Low-cost airline Easyjet is set to flight-trial advanced ash detection technology.
Last year, it unveiled its Airborne Volcanic Object Identifier and Detector (AVOID) system.
Now, it's getting ready to put it through its paces, after the latest Icelandic volcanic eruption which occurred on 21 May 2011.
Easyjet's AVOID system trials will potentially involve a flight through the current ash cloud generated by the new eruption. This eruption originated from Iceland's Grimsvotn volcano and, while its impact on airspace hasn't been as savage as expected, the high-level concentration of ash that's been moving southwards has still been responsible for hundreds of flight cancellations.
AVOID Ash Detection System
The AVOID ash detection system takes the form of a structure intended to be fixed to the outside of an aircraft. The structure features an array of tubes incorporating infrared imaging technology capable of, firstly, identifying ash within a 100 mile range and, then, transmitting the results they collect both into the cockpit and to controllers at ground level.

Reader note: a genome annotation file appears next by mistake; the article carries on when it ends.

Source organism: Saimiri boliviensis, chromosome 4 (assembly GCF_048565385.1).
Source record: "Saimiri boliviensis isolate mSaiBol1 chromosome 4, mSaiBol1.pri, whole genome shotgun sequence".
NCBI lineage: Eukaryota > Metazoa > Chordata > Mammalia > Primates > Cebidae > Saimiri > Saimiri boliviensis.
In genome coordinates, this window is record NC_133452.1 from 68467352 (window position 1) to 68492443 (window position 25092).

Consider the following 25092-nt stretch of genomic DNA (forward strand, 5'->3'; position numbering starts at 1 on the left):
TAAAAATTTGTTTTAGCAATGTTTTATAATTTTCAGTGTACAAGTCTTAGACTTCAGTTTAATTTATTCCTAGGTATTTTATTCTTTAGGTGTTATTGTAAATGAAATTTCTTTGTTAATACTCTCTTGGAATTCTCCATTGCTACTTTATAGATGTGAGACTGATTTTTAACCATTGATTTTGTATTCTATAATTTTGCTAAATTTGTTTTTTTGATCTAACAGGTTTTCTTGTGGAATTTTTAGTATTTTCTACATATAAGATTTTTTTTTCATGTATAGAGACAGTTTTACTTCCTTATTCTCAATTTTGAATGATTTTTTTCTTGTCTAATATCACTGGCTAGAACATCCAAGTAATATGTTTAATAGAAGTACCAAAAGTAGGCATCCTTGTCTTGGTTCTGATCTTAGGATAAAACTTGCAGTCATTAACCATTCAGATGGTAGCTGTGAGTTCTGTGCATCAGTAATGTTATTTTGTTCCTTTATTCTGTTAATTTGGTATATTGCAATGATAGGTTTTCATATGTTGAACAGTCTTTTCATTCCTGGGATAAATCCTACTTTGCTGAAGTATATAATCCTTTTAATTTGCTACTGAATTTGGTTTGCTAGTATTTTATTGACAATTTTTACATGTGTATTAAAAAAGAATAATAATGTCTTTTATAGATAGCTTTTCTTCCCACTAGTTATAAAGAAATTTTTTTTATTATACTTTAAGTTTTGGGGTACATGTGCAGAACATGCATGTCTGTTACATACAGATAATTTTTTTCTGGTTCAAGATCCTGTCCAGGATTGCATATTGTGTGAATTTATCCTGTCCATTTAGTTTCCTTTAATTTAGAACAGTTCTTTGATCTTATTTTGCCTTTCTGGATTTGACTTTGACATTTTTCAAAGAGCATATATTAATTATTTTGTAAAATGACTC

Equipped with this information, these controllers can piece together a comprehensive 3-D representation of ash levels present in the atmosphere.
According to a representative of the Norwegian Institute for Air Research (NILU), which developed AVOID, it's based, in part, on a system that's already in use. "This uses technology that has been employed in satellites for 25 years, but whereas they look straight down, this works horizontally which makes it more effective", Senior Scientist Fred Prata explained to CNN, adding: "at cruise altitude, there is really no limit to how far ahead you can detect ash."
The AVOID system is "...an approach we are encouraging", CAA representative, Richard Taylor, added. "We have said all along the airlines have to come up with a solution, in collaboration with aircraft manufacturers."
Easyjet AVOID Flight Trials
Beyond the upcoming Easyjet AVOID flight trials, the ultimate aim is to put AVOID into full-scale commercial production and, to this end, Easyjet has pledged to make the system available to other carriers.
In related news, on 25 May, Irish low-cost airline Ryanair challenged the concerns expressed over the 2011 Icelandic ash cloud.
Describing how it had carried out a flight over Scotland - a part of the UK especially affected by the recent cancellations - it reported that "no visible volcanic ash cloud or evidence of ash on the airframe, wings or engines" had been recorded.
This flight was reportedly carried out at 41,000 feet but, according to the CAA, it didn't go into what's been dubbed the ‘red zone', where the majority of ash has been concentrating.
Easyjet Unveils Ash Cloud Detection Technology